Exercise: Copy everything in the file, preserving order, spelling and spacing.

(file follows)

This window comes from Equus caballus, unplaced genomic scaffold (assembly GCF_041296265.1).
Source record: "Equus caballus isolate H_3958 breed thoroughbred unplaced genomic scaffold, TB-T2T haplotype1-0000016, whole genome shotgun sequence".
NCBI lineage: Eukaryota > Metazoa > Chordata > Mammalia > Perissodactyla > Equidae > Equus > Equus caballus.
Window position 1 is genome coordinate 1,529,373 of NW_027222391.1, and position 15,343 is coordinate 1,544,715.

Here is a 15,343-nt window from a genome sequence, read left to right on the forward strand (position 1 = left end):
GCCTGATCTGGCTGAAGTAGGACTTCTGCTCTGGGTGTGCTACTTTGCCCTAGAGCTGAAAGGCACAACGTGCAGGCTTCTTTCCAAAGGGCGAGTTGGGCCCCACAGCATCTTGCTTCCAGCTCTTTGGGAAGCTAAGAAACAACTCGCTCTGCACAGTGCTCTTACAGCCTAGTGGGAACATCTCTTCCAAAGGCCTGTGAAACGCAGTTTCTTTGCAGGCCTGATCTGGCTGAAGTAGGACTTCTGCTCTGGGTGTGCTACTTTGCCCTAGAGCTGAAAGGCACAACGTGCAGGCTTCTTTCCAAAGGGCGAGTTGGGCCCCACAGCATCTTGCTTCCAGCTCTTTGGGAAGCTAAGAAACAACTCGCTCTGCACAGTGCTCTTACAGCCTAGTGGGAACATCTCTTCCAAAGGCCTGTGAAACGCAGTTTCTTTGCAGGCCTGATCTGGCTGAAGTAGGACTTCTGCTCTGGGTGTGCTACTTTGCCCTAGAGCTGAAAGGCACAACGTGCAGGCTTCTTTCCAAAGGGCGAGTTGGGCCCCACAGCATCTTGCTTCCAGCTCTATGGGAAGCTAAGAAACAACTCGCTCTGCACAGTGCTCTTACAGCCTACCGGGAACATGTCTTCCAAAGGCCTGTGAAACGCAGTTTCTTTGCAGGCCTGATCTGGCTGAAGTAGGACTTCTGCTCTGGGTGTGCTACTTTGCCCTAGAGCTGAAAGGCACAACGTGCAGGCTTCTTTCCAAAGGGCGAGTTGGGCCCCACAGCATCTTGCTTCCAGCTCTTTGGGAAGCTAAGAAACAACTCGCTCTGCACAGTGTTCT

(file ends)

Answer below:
This window comes from Equus caballus, unplaced genomic scaffold (assembly GCF_041296265.1).
Source record: "Equus caballus isolate H_3958 breed thoroughbred unplaced genomic scaffold, TB-T2T haplotype1-0000016, whole genome shotgun sequence".
NCBI lineage: Eukaryota > Metazoa > Chordata > Mammalia > Perissodactyla > Equidae > Equus > Equus caballus.
Window position 1 is genome coordinate 1,529,373 of NW_027222391.1, and position 15,343 is coordinate 1,544,715.

Here is a 15,343-nt window from a genome sequence, read left to right on the forward strand (position 1 = left end):
GCCTGATCTGGCTGAAGTAGGACTTCTGCTCTGGGTGTGCTACTTTGCCCTAGAGCTGAAAGGCACAACGTGCAGGCTTCTTTCCAAAGGGCGAGTTGGGCCCCACAGCATCTTGCTTCCAGCTCTTTGGGAAGCTAAGAAACAACTCGCTCTGCACAGTGCTCTTACAGCCTAGTGGGAACATCTCTTCCAAAGGCCTGTGAAACGCAGTTTCTTTGCAGGCCTGATCTGGCTGAAGTAGGACTTCTGCTCTGGGTGTGCTACTTTGCCCTAGAGCTGAAAGGCACAACGTGCAGGCTTCTTTCCAAAGGGCGAGTTGGGCCCCACAGCATCTTGCTTCCAGCTCTTTGGGAAGCTAAGAAACAACTCGCTCTGCACAGTGCTCTTACAGCCTAGTGGGAACATCTCTTCCAAAGGCCTGTGAAACGCAGTTTCTTTGCAGGCCTGATCTGGCTGAAGTAGGACTTCTGCTCTGGGTGTGCTACTTTGCCCTAGAGCTGAAAGGCACAACGTGCAGGCTTCTTTCCAAAGGGCGAGTTGGGCCCCACAGCATCTTGCTTCCAGCTCTATGGGAAGCTAAGAAACAACTCGCTCTGCACAGTGCTCTTACAGCCTACCGGGAACATGTCTTCCAAAGGCCTGTGAAACGCAGTTTCTTTGCAGGCCTGATCTGGCTGAAGTAGGACTTCTGCTCTGGGTGTGCTACTTTGCCCTAGAGCTGAAAGGCACAACGTGCAGGCTTCTTTCCAAAGGGCGAGTTGGGCCCCACAGCATCTTGCTTCCAGCTCTTTGGGAAGCTAAGAAACAACTCGCTCTGCACAGTGTTCT